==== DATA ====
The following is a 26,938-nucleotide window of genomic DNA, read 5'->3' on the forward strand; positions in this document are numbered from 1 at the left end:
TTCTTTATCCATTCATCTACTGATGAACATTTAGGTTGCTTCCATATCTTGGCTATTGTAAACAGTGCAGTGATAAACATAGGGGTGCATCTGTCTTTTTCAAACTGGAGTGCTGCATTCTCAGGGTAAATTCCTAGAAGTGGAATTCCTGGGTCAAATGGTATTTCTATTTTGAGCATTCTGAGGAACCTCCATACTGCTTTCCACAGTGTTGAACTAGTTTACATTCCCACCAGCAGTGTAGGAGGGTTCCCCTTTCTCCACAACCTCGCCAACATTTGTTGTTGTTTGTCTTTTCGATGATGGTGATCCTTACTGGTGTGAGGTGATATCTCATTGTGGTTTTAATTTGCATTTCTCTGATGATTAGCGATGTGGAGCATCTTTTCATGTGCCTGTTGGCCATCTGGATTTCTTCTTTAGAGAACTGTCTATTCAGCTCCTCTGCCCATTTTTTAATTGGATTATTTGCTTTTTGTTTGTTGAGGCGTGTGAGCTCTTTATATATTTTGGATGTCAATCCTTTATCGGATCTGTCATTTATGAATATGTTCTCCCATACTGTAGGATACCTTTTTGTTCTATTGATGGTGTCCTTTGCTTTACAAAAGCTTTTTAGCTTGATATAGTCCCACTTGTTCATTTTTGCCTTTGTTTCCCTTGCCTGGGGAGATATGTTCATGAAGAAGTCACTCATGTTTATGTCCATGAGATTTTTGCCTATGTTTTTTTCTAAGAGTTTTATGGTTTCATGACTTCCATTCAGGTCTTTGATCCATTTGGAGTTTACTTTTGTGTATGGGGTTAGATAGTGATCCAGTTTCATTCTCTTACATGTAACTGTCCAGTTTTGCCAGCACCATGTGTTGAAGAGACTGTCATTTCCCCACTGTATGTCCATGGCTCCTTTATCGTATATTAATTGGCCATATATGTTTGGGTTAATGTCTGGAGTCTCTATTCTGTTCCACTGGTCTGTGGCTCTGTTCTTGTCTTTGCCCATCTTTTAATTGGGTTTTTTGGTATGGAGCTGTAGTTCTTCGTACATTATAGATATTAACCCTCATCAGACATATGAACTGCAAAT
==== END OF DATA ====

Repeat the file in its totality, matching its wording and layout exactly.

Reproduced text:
The following is a 26,938-nucleotide window of genomic DNA, read 5'->3' on the forward strand; positions in this document are numbered from 1 at the left end:
TTCTTTATCCATTCATCTACTGATGAACATTTAGGTTGCTTCCATATCTTGGCTATTGTAAACAGTGCAGTGATAAACATAGGGGTGCATCTGTCTTTTTCAAACTGGAGTGCTGCATTCTCAGGGTAAATTCCTAGAAGTGGAATTCCTGGGTCAAATGGTATTTCTATTTTGAGCATTCTGAGGAACCTCCATACTGCTTTCCACAGTGTTGAACTAGTTTACATTCCCACCAGCAGTGTAGGAGGGTTCCCCTTTCTCCACAACCTCGCCAACATTTGTTGTTGTTTGTCTTTTCGATGATGGTGATCCTTACTGGTGTGAGGTGATATCTCATTGTGGTTTTAATTTGCATTTCTCTGATGATTAGCGATGTGGAGCATCTTTTCATGTGCCTGTTGGCCATCTGGATTTCTTCTTTAGAGAACTGTCTATTCAGCTCCTCTGCCCATTTTTTAATTGGATTATTTGCTTTTTGTTTGTTGAGGCGTGTGAGCTCTTTATATATTTTGGATGTCAATCCTTTATCGGATCTGTCATTTATGAATATGTTCTCCCATACTGTAGGATACCTTTTTGTTCTATTGATGGTGTCCTTTGCTTTACAAAAGCTTTTTAGCTTGATATAGTCCCACTTGTTCATTTTTGCCTTTGTTTCCCTTGCCTGGGGAGATATGTTCATGAAGAAGTCACTCATGTTTATGTCCATGAGATTTTTGCCTATGTTTTTTTCTAAGAGTTTTATGGTTTCATGACTTCCATTCAGGTCTTTGATCCATTTGGAGTTTACTTTTGTGTATGGGGTTAGATAGTGATCCAGTTTCATTCTCTTACATGTAACTGTCCAGTTTTGCCAGCACCATGTGTTGAAGAGACTGTCATTTCCCCACTGTATGTCCATGGCTCCTTTATCGTATATTAATTGGCCATATATGTTTGGGTTAATGTCTGGAGTCTCTATTCTGTTCCACTGGTCTGTGGCTCTGTTCTTGTCTTTGCCCATCTTTTAATTGGGTTTTTTGGTATGGAGCTGTAGTTCTTCGTACATTATAGATATTAACCCTCATCAGACATATGAACTGCAAAT